A beautiful meditation on the loss of a beloved sister to a long, slow battle with cancer, braided with poems the writer read during that experience:

Before a person dies, you talk to them. They die, and you still want to talk to them. But their body is gone. When my sister would come home from college, I would sometimes go into her room and just sit there, hoping she would ask me about what felt at the time to me like the major dramas of my life (I would have been four­teen, fifteen). I was too shy to raise them with her. Now she was drifting away and I was in that same room, holding a book of hers from those same years, her notes inside, and all I could do was read to myself.

The touchingly literal conceit of the Olds poem is that death is like this: a problem of a body having gone missing. You face some­body when you talk to them; if their body is gone, and you wish to go on talking, you must search for a new way of facing them. The poem elaborates this hypothesis, testing it out. The speaker turns to a “new rose,” only to realize that at night we can’t see color, leav­ing the lawn “grey,” the rose “glowing white.” Has the poem found a new way of seeing in the dark, or has grief drained all color from the world?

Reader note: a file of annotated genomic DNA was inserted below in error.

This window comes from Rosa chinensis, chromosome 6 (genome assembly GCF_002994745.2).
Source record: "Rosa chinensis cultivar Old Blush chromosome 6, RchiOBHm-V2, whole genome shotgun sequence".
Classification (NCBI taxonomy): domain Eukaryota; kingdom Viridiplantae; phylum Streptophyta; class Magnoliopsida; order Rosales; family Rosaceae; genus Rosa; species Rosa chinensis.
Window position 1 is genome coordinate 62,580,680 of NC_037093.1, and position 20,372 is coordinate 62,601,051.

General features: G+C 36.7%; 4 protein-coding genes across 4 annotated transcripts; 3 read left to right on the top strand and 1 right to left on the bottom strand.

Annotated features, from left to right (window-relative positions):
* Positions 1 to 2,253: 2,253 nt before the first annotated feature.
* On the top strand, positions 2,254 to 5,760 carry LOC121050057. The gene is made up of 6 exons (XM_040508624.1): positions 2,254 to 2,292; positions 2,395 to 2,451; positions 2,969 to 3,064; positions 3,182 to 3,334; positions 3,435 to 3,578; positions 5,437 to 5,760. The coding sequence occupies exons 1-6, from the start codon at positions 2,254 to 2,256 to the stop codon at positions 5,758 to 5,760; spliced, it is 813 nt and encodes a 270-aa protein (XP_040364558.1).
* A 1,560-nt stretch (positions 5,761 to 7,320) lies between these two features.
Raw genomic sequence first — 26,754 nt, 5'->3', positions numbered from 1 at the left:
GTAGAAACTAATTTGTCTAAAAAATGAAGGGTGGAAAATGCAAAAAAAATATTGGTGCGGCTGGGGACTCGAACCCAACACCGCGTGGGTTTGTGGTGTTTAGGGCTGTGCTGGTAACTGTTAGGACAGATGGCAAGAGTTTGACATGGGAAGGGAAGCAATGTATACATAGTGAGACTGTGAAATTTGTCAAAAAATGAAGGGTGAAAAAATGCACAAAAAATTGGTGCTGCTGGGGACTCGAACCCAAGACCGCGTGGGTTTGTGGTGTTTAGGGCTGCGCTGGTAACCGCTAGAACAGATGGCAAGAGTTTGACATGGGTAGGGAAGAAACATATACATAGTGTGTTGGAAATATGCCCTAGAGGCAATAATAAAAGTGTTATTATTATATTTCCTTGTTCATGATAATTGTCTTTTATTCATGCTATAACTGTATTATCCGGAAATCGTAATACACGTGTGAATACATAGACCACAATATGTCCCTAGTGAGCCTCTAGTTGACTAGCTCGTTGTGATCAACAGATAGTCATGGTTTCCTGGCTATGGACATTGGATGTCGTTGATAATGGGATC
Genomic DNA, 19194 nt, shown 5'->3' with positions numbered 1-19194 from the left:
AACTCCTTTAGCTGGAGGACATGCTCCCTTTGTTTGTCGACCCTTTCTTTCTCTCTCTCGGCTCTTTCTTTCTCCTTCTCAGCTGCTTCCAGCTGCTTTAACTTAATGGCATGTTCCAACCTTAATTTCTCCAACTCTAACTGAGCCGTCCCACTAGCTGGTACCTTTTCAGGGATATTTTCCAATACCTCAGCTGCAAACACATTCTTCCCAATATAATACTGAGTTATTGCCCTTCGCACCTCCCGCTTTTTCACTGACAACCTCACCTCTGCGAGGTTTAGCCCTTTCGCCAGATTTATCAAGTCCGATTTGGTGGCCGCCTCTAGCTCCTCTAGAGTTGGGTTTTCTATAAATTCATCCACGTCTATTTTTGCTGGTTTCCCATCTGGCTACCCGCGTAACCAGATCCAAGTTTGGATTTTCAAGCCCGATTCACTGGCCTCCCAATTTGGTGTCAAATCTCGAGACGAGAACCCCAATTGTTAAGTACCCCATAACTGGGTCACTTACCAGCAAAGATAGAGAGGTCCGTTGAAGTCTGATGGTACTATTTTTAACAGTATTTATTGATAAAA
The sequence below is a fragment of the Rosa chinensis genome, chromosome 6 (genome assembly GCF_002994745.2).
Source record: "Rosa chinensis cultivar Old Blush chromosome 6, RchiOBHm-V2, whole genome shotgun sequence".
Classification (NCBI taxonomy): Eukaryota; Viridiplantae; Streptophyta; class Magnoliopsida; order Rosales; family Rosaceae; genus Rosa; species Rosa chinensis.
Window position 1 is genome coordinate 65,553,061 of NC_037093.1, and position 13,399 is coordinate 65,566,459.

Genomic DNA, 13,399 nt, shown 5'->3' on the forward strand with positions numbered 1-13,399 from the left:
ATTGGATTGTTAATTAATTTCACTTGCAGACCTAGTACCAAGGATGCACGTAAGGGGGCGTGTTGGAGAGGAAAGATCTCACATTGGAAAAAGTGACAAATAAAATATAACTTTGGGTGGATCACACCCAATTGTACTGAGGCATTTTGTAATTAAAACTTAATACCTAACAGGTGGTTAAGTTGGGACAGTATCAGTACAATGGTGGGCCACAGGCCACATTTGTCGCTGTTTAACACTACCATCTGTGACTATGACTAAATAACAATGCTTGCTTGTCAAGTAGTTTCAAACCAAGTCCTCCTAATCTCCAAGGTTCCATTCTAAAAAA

The desire to talk to the dead requires the “as if” of figurative language: a descent from the world of the living to an underworld. As the poet addresses the absent grandmother, she conjures her into the poem, and yet what appears is a person who had already, even in life, turned toward the darkened state of death: not knitting, not reading. The only unbroken lines in the poem are its final ones, in which the speaker seems to have reconciled herself to having noth­ing more than the imperfect, residual knowledge that death allows.

At the heart of the poem, though, lies a terrible doubt. “Are the dead there / if we do not speak to them?” If our speech is what has seemed to grant others their presence in the first place, have we been fooling ourselves all along? Have we mistaken the projection of our own imagination, reflected back to us at night, for a dim impres­sion of the person whom we miss? “Why do I tell you these things?” John Ashbery asks at the end of one poem. “You are not even here.”